Cereal in New York
Still blurry from sleep, I stumble into the kitchen where a box of cereal awaits. The mind’s eye transports me back to Passovers spent in Israel: to a life of comfort, security, restriction. On those warm Mediterranean mornings, matzah would be slathered in the saltiest of butters and extra-dry pastries would sit on plates reserved for the eight-day holiday.
It’s the beginning of Passover, the Jewish holiday that celebrates the end of our slavery in Egypt. As with most festivals, dietary regulations are enforced, though never are they quite as strict and complex as on Passover. The consumption of chametz—leavened foods—is prohibited. Kitchenware—plates, pans, cups—must be changed, for they have absorbed the leavened grains. Though some utensils may be purified for the holiday, others, such as those made from enamel and clay, may not.
No longer an observant Jew, I remove a bowl from the cabinet and pause before allowing the dry cereal to rattle against the bowl’s ceramic interior. It is a sound that I have come to adore, yet on this morning, the prospect of icy cold milk refreshing the stale breath of morning worries me. The merging of crunchy cereal with the sweetest of fruits, once a highlight of the morning meal, fails to entice. Nevertheless, I force my body to comply. This rebellion is needed. Dicing strawberries, apprehension builds. The blade is clean, but its impurity shines brightly; it contaminates and it taints all that it touches. Indeed, nothing in my kitchen is kosher for Passover.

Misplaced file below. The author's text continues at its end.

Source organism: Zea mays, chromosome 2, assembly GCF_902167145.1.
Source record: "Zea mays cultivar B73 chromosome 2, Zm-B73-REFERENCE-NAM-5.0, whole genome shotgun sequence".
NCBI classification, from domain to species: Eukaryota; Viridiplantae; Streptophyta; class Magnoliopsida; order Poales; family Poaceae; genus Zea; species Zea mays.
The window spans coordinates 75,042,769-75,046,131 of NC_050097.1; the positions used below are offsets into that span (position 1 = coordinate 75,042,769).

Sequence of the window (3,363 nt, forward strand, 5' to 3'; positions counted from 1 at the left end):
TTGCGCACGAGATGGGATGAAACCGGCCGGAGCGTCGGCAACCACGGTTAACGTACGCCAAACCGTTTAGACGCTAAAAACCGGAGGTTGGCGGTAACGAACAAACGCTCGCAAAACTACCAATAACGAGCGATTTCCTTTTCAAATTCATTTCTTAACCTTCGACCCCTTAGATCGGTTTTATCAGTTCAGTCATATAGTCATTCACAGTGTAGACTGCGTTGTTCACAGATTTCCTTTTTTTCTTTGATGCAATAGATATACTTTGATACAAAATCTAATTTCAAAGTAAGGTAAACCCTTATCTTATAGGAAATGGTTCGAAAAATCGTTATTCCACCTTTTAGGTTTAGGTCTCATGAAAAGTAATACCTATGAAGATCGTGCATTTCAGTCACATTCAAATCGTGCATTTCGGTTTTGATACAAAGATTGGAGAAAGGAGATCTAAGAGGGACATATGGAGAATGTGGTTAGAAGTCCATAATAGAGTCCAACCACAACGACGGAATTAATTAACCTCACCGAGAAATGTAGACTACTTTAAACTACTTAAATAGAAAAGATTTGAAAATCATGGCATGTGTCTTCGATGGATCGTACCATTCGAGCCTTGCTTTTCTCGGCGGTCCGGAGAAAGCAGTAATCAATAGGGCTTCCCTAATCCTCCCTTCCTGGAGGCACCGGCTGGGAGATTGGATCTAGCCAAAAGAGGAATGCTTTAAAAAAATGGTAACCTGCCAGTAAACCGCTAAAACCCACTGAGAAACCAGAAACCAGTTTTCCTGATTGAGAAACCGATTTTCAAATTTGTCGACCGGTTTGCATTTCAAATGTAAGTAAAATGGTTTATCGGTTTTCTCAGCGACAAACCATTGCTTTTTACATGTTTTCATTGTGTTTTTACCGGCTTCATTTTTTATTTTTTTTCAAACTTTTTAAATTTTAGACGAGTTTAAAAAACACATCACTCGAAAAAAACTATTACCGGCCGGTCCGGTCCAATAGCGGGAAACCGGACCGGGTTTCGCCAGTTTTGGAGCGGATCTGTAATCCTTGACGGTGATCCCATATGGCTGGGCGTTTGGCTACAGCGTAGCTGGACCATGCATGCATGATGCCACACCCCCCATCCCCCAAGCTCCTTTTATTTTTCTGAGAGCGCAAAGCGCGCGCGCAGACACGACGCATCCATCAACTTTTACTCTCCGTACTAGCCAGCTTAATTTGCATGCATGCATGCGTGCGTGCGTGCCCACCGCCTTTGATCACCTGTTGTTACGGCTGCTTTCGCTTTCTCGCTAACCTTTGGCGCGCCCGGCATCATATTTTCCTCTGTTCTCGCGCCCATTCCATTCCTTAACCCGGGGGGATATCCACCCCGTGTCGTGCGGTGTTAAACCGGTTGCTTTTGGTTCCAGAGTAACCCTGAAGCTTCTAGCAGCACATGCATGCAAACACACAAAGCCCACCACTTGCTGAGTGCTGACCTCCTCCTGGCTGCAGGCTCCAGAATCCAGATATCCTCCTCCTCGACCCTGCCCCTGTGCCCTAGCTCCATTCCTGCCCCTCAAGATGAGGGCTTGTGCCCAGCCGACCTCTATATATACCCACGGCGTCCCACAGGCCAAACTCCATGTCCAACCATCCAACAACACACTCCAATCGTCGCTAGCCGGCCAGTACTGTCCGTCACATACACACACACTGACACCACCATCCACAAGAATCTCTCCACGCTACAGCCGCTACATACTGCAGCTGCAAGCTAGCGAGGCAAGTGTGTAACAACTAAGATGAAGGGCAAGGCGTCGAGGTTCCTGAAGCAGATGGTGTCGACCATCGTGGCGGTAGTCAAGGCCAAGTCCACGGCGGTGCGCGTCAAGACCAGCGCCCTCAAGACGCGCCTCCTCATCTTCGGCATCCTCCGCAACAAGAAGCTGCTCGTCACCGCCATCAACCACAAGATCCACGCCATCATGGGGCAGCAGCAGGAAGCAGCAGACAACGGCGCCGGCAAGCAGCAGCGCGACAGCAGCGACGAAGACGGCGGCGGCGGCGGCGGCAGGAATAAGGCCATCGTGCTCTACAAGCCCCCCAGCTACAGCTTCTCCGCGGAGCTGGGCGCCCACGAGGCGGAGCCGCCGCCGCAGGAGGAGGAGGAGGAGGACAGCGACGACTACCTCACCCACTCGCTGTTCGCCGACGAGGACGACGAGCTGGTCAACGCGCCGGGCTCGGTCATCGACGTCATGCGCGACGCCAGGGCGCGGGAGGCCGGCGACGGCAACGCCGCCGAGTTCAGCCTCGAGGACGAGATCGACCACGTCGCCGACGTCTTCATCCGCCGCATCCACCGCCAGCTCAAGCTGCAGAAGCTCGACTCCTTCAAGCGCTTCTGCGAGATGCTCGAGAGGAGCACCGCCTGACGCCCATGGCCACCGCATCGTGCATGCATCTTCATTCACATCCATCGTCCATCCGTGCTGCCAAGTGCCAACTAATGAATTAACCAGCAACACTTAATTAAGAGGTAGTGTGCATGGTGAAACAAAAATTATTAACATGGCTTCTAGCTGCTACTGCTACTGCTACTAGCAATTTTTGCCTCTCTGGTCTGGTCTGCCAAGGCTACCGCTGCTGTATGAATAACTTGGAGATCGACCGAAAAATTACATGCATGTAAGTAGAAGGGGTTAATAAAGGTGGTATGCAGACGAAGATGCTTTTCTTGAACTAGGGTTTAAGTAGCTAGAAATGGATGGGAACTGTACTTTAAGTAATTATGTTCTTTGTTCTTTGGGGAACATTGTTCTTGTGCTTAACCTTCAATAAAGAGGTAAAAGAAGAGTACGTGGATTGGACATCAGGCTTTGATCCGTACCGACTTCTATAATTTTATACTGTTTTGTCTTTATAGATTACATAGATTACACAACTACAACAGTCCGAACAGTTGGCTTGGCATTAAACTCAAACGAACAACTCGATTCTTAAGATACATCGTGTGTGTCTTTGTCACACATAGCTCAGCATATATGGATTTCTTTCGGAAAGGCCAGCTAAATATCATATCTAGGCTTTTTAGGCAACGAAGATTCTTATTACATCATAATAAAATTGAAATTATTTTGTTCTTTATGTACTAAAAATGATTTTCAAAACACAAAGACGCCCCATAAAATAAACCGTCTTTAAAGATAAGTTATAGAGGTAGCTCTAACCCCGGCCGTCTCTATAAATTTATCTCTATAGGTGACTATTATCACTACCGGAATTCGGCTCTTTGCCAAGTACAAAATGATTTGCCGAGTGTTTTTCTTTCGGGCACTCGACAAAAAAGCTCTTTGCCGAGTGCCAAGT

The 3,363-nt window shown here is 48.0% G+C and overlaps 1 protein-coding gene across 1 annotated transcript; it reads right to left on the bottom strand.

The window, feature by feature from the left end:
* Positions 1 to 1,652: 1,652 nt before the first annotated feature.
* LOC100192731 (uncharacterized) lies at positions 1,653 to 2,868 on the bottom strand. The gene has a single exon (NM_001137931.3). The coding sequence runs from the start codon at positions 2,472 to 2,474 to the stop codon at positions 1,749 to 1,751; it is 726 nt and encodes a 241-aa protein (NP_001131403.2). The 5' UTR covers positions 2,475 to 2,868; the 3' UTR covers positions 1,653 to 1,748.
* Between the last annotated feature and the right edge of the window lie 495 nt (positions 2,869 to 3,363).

Seated at the table, I struggle to eat. To consume the breakfast would expel me from the only life I have known; a life once loved and celebrated. Indeed, even to own one of the five forbidden grains during Passover is to incur spiritual expulsion. To ingest these grains is unthinkable. Is this what I really want? Am I ready to complete my journey to liberation—or probable damnation?
There is yet another moment of pause, the mind assessing the severity of punishments to come. Fleeing the internal pandemonium, I allow the spoon to collect soggy wheat-flakes in the now lukewarm milk. I swallow, willing the voices in my mind to quieten. I think of the generations of Jews before me, whose commitment to the faith cost them their lives. I think of my family’s disappointment at their failure to raise a good Jewish man. But then the monologue disappears. It is replaced by a reassuring silence, much like a gentle breeze that confirms a hurricane has past. It’s odd: one final act of defiance and the worry is over.
After breakfast, I leave the apartment, nestling into the cold embrace of Manhattan’s early spring.
Photo by: Ubcule